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Press Freedom Around the World The Good, the Bad, and the Really Ugly Why have press freedom? The pen is mightier than the sword The telegraph and photography bring the horrors of the Civil War to newspapers Photography and film show us scenes of carnage during World War 1

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Press Freedom Around the World

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press freedom around the world

Press Freedom Around the World

The Good, the Bad, and the Really Ugly

the pen is mightier than the sword
The pen is mightier than the sword

The telegraph and photography bring the horrors of the Civil War to newspapers

Photography and film show us scenes of carnage during World War 1

Television and newsreels bring us the news of World War 11

The Vietnam War is brought to our living rooms almost in real time with the creation of smaller cameras.

Reporters with cellphones and satellite Internet links brought us real-time coverage of the Iraq War

giving voice to the voiceless
Giving voice to the voiceless

Who will investigate crime and corruption if journalists don’t?

Who will tell the story of famine, war, poverty, natural disasters if journalists don’t?

Who will question the government if journalists don’t?

Who will determine whether TARP funds are being used properly?

Who will keep watch to see that Guantanamo is closed?

bringing our world to us
Bringing our world to us

Who would write about the cholera epidemic in Zimbabwe?

Human rights violations in China?

The famine and war in Darfur?



Russia? Journalists and human rights lawyer killed last week.

immediate implications
Immediate implications

Israel will investigate allegations of the use of white phosphorous in Gaza

The price of oil—either up or down—creates the impetus for invasions and reconciliation

We see famine in Africa and send money or call our representatives

We learn of Abu Ghraib or extraordinary renditions and change happens.

We read stories about text messages between a mayor and his chief of staff—and we call for his ouster

our issues are global issues
Our issues are global issues

Poverty—homelessness in Ann Arbor or Accra

Population—overcrowding in New York or Namibia

Food—safety and security of food supply



Military expenditures

World monetary system

why isn t america no 1
Why isn’t America No. 1

Blogger Josh Wolf jailed for more than 200 days

Sami Al-Haq, Al-Jazeera cameraman, detained at Guantanamo for years

Chauncey Bailey murdered in Oakland

Can you think of other reasons?

historical imperatives what kind of press does a country want to have
Historical Imperatives:What Kind of Press Does a Country Want to Have?
  • Authoritarian or Revolutionary
    • supports and advances the policies of the government in power so the government can achieve its objectives.
    • Venezuela, Iran, Saudi Arabia
    • “Development” media—used to serve “nation building” and “economic development—African nations.
  • Libertarian or Western
    • The functions of the media are to inform and entertain; government involvement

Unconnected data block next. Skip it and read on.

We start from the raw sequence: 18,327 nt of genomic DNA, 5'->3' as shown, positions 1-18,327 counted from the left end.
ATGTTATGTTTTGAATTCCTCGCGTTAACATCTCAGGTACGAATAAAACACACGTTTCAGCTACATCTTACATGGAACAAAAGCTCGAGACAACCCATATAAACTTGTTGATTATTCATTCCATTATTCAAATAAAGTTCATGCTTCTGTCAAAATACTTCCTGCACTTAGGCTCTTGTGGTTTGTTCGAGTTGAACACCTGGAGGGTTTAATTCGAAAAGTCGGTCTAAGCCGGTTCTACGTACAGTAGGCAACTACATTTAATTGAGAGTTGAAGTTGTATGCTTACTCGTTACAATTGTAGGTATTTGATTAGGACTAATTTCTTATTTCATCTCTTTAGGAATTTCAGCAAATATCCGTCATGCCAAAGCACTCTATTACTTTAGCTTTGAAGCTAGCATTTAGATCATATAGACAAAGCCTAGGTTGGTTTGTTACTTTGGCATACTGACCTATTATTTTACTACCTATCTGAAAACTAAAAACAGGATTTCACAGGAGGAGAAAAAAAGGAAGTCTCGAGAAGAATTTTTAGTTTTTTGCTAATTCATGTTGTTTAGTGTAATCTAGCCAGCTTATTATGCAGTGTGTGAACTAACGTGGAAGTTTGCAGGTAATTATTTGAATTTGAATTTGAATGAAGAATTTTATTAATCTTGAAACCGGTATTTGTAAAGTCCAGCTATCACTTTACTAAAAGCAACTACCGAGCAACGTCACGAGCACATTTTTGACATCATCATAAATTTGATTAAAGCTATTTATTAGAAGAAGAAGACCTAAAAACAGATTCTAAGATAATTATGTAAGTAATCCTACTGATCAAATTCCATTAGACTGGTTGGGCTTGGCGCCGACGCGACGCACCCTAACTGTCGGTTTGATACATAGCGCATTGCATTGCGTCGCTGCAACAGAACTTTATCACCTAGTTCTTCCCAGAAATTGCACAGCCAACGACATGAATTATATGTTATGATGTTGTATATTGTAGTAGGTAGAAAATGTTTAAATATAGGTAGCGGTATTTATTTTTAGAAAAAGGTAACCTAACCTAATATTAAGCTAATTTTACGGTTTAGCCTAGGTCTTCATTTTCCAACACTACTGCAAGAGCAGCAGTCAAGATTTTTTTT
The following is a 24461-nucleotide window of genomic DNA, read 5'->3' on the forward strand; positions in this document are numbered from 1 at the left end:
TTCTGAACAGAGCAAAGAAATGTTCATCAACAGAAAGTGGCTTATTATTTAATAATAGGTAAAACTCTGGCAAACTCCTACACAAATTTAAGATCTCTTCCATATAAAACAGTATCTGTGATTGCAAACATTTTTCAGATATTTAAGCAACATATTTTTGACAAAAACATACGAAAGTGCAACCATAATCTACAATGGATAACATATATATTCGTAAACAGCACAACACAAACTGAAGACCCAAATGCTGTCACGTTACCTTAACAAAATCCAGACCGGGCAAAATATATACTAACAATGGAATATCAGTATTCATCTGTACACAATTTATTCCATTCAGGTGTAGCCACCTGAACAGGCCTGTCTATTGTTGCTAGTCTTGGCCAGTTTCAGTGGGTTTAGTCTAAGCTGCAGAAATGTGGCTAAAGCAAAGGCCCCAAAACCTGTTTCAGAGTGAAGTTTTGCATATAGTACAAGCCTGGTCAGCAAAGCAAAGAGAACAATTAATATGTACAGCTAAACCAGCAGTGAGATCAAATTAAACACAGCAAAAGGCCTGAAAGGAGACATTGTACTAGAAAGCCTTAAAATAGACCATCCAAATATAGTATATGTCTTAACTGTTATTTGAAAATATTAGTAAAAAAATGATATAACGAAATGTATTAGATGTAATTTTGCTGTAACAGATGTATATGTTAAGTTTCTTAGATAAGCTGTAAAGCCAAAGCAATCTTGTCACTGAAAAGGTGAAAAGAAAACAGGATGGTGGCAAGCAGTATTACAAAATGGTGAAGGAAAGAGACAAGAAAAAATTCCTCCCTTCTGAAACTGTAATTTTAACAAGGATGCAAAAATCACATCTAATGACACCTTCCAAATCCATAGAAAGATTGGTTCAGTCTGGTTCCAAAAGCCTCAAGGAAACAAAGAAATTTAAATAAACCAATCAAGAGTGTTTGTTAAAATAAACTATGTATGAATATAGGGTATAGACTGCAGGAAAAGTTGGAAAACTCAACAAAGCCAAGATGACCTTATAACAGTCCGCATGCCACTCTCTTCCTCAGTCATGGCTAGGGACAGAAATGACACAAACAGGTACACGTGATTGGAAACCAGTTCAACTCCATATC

is considered damaging

    • Free market defines who owns the media and what the media covers
    • U.S., parts of Europe, South Africa
    • Freedom from “seditious libel.” You can criticize your government without fear of


  • Social Responsibility and Developmental
    • Government has a role to actively create a free press often through subsidies.
    • Iceland, Norway, and certain media outlets in “libertarian countries” such as the

BBC, NPR, CBC, practice elements of social responsibility model

communist press
Communist Press
  • Functions as a “mouthpiece of the government”—in which the government determines what is “best” for its citizens to know. Press seen as extension of the Communist Party or the government
    • China
    • Cuba
    • North Korea
    • The former USSR
21 st century hybridization
21st Century Hybridization

Russia—once Communist, opened up under glasnost, democratization of the country, now increasingly returning to an authoritarian or Communist model particularly for media that is seen by Russian citizens. Still has a vibrant ideal of press freedom that has cost a number of journalists their lives

African countries—press freedom is written into their constitutions, but they have no historical imperatives or laws that define what is meant by press freedom. The practice of “developmental press.”

Qatar—an open press seen as a drive toward modernity. But who defines a free press? The U.S.? How would we feel if the Emir of Qatar called asking CNN to tone down its newscasts about the Middle East?

21 st century hybridization16
21st Century Hybridization

Palestinian media can be considered revolutionary but also developmental

Venezuelan president Hugo Chavez uses television to promote his “revolutionary” ideas. See Frontline documentary “The Hugo Chavez Show.”

Iran continues to advance ideals of its revolution through its press

china s uneasy stance on media
China’s Uneasy Stance on Media
  • The Internet
    • Wants to be seen as a technologically forward country, but still needs to control its message to its people.
  • Television
    • Still controls what comes into the country via satellite. But has taken a cue from libertarian media that consumers will want entertainment—at the expense of news coverage
  • Print
    • Thousands of newspapers, magazines, covering crime, sex scandals etc.